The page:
With an undergraduate degree in communications and journalism and a master’s degree in drug prevention, David Romanowsky was working as a counselor in public high schools in Mexico, designing and implementing activities to prevent drug use and other risky behaviors. “Then I realized prevention wasn’t enough,” he says. “Some people need treatment. That’s why I wanted to come here.”
Born and raised in Mexico City, Master of Professional Studies in Integrated Behavioral Health student Romanowsky came to Minnesota in 2015 specifically to obtain another degree.
“Both of my parents went to graduate school in the US,” he continues. “My mom went to the Massachusetts Institute of Technology and my dad went to Boston University, so I was familiar with the university system. So I went online and did the research.”
“I was looking for a master's that offered integrated care for people who are diagnosed with co-occurring disorders. The University of Minnesota covers both areas and teaches students evidence-based treatment modalities to treat both conditions simultaneously.”
In Foreign Territory
Getting used to the harsh Minnesota winter was just one of the challenges Romanowsky faced moving here. Without a single connection in the state, he left his friends, family, and girlfriend in Mexico and came north.
“The transition was challenging, getting used to the place, a different culture. Your social support is limited. I was used to the pressure of grad school, but the rest was difficult. Fortunately, I was able to develop some friends outside of school, too, and things got better.”
Eventually, this unique mixture of backgrounds and experiences in the classroom fostered valuable conversations. “We began to exchange different points of view, which is what I think grad school is all about, getting out of your comfort zone, and knowing that just because you see it one way, that is not the complete reality.”
Staying the Course
So what inspired him to come here and study counseling in the first place? “I grew up in the Jewish community in Mexico City, and over the past decade or so, the drug use and mental health problems have increased. Community leaders and parents are concerned, and I feel a personal responsibility to try to understand what the problem is, the reasons behind it, and what we can do about it.”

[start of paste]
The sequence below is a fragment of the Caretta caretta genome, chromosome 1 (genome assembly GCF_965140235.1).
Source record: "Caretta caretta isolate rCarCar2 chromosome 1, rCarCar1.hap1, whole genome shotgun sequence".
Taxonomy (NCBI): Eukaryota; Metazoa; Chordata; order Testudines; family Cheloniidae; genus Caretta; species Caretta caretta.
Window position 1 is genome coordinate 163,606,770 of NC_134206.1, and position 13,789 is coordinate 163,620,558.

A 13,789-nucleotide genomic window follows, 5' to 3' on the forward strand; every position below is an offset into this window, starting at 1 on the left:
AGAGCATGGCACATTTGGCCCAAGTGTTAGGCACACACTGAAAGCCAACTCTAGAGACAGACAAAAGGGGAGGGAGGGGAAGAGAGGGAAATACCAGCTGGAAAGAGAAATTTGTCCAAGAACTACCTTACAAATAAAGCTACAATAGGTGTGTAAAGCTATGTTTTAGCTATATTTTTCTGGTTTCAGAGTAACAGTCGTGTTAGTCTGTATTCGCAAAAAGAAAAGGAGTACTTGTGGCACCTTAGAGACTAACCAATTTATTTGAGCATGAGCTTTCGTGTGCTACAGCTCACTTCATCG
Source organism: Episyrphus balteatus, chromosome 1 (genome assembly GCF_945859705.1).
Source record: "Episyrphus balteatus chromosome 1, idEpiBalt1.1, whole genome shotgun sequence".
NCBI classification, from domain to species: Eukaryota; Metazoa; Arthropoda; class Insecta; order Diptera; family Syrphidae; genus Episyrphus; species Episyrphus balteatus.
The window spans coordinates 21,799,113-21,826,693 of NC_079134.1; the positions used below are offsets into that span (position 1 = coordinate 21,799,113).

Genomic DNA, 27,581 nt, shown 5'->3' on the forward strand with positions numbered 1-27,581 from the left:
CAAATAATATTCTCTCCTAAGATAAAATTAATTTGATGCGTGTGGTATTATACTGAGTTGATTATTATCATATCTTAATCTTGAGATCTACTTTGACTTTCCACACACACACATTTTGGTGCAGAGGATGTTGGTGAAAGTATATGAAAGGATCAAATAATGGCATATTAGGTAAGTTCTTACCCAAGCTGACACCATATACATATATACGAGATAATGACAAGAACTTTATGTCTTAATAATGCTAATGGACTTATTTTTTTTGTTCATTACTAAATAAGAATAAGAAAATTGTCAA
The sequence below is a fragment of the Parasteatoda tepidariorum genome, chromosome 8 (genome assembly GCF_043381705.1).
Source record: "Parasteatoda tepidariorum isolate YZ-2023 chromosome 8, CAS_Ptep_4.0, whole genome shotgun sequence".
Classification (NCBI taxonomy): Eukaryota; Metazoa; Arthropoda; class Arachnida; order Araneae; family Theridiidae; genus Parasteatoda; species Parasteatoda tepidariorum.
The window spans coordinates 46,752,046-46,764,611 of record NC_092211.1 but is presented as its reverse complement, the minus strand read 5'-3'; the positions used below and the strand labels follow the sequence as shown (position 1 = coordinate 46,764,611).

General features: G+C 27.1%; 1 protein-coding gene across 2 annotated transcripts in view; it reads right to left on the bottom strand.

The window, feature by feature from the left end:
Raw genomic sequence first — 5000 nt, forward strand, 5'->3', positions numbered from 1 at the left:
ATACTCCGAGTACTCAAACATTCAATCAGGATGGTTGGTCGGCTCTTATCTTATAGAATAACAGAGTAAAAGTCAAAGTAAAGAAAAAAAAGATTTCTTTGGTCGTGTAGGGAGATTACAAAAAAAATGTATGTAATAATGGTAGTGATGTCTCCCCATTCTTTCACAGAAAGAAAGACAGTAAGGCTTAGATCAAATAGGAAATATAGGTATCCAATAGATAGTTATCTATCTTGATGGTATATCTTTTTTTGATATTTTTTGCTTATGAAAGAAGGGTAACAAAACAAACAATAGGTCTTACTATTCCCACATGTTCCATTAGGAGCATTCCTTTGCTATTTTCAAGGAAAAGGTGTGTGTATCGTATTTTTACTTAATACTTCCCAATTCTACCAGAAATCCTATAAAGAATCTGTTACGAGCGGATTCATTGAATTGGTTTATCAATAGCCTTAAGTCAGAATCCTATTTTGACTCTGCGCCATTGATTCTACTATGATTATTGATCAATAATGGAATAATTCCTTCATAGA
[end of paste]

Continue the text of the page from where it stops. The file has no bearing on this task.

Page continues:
To dig deeper into the unique challenges this group faces, Romanowsky is completing his internship requirement at CLUES (Comunidades Latinas Unidas en Servicio). His first internship focused on approaches to substance abuse counseling, and his current one deals with addressing mental health issues.
"I feel a personal responsibility to try to understand what the problem is, the reasons behind it, and what we can do about it.”
Currently, there is only a handful of male, bilingual, Spanish-speaking counselors in the state who are licensed to address substance abuse and mental health disorders, and the need will only continue to grow. Romanowsky is uniquely qualified to serve this population. “I do believe that most of my service will be provided to Latinos because we share a language and that cultural common ground.”
A Bright Future
Would he stay here in Minnesota to pursue a career? “That’s a great question. Here in the US there is more social awareness of mental health issues. In Mexico there is a huge window of opportunity to develop more programs, clinical and preventative, in regards to these topics… There is a lot of need.”
In the short term, he will go back to see family and friends, where he will be surrounded by uncles, cousins, and siblings who all sought graduate degrees in the US. “In our community there is a really high emphasis on education; it is a priority. My family taught me that it doesn’t matter what field I study, just go and do your best. They didn’t care what degree I chose.”
Whether he decides to stay here or return home, Romanowsky’s skills and background will make him an in-demand asset to any clinic or organization.
He hopes to have family members join the celebration when he walks at commencement in May. “I can see the light at the end of the tunnel, and it’s going to be very emotional at the end,” he says. “It’s been a long journey.”
- Group/Work Therapy
- Multicultural Counseling
- Advanced Ethics
Advice for Future Students
“Be patient every time you start a new project, a new life, or career. You may not be the best student right away or be perfect in your first assignment. Let life come to you; it’s going to be okay. That being said, don’t procrastinate. That’s my recipe for success: If you can do it now, do it now.”
David Romanowsky is the recipient of the Mucke-Roff and Nolte-Miller scholarships.